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PHP Tutorial :: Variables

PHP Example #14

Variables

Variables admit text, numbers or the values of other variables. The names of variables are case-sensitive and must begin with a $ symbol followed by a letter or an underscore, while the rest of the characters can be letters, numbers or underscores. Double quoted strings allow to interpolate variables, this is, the name of the variable will be replaced by the stored value and not printed like it were text. When interpolating variables within strings, if the PHP interpreter can be confused with the name of the variable, we can use brackets, enclosing the name, to avoid the confusion.

<?php
$price = 3.95; print 'Price: '; print $price; print nl2br("\n");
$tax_rate = 0.08; print 'Tax rate: '; print $tax_rate; print nl2br("\n");
$tax_amount = $price * $tax_rate; print 'Tax amount: '; print $tax_amount; print nl2br("\n");
$total_cost = $price + $tax_amount; print 'Total cost: '; print $total_cost; print nl2br("\n");
$username = 'james'; print 'Username: '; print $username; print nl2br("\n");
$domain = '@example.com'; print 'Domain: '; print $domain; print nl2br("\n");
$email_address = $username . $domain; print 'E-mail address: '; print $email_address; print nl2br("\n\n");
print 'The tax is ' . $tax_amount; print nl2br("\n");
print 'The total cost is ' . $total_cost; print nl2br("\n");
print 'E-mail: ' . $email_address; print nl2br("\n\n");
$email = 'jacob@example.com';
print "Send replies to: $email"; print nl2br("\n\n");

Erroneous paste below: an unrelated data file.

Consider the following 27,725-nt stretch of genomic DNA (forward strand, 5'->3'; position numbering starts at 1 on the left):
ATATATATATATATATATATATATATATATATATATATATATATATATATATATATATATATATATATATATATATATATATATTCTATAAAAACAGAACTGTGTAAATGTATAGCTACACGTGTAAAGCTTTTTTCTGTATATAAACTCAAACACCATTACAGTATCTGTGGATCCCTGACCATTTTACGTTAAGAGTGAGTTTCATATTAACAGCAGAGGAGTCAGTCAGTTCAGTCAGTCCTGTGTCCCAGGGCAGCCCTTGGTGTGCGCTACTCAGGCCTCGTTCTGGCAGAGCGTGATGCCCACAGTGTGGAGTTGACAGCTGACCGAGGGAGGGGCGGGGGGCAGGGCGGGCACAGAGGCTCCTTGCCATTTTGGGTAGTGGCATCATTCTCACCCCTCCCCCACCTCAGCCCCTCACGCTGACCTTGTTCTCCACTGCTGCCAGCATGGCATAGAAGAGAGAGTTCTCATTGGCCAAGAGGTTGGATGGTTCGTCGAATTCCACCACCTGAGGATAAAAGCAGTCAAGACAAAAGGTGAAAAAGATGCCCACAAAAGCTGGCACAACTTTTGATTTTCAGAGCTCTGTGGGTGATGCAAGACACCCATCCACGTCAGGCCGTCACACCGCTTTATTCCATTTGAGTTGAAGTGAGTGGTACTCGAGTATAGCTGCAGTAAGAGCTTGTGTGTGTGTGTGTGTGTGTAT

$price = $price + 3; // Add 3 in the habitual form
$price += 3; // Add 3 with the special operator
$username = $username . $domain; // Join $domain at the end of $username in the habitual form
$username .= $domain; // Join $domain at the end of $username with the special operator
$birthday = 10;
$birthday = $birthday + 1; // Add 1 to $birthday in the habitual form
++ $birthday; // Add 1 to $birthday with the special operator
$years_left = 10;
$years_left = $years_left - 1; // Rest 1 to $years_left in the habitual form
-- $years_left; // Rest 1 to $years_left with the special operator
$preparation = 'Braise';
$meat = 'Beef ';
$vegetables = 'Bean sprout';
print "{$preparation}d $meat with $vegetables";
?>
Price: 3.95
Tax rate: 0.08
Tax amount: 0.316
Total cost: 4.266
Username: james
Domain: @example.com
E-mail address: james@example.com

The tax is 0.316
The total cost is 4.266
E-mail: james@example.com

Send replies to: jacob@example.com

Braised Beef  with Bean sprout

PHP Example #15

Variables storing HTML code

Variables are very powerful. They admit not only text, numbers or the values of other variables, but as well pieces of HTML code. This allows us to place an HTML code in different locations inside a webpage without having to repeat the code itself. We can as well use variables within the piece of HTML code and assign values to them, but we must then enclose the code within double quotes.

<?php
$list = '<ul>
<li>Beef Chow-fun</li>
<li>Sauteed Pea Shoots</li>
<li>Soy Sauce Noodles</li>
</ul>';
print $list;
print nl2br("\n");
print $list;
print nl2br("\n");
print $list;
print nl2br("\n");
$dish_1 = 'Barbecued meat';
$dish_2 = 'Salad';
$dessert = 'Custard';
$var_list = "<ul>
<li>First dish: $dish_1</li>
<li>Second dish: $dish_2</li>
<li>Dessert: $dessert</li>
</ul>";
print $var_list;
?>
  • Beef Chow-fun
  • Sauteed Pea Shoots
  • Soy Sauce Noodles

  • Beef Chow-fun
  • Sauteed Pea Shoots
  • Soy Sauce Noodles

  • Beef Chow-fun
  • Sauteed Pea Shoots
  • Soy Sauce Noodles

  • First dish: Barbecued meat
  • Second dish: Salad
  • Dessert: Custard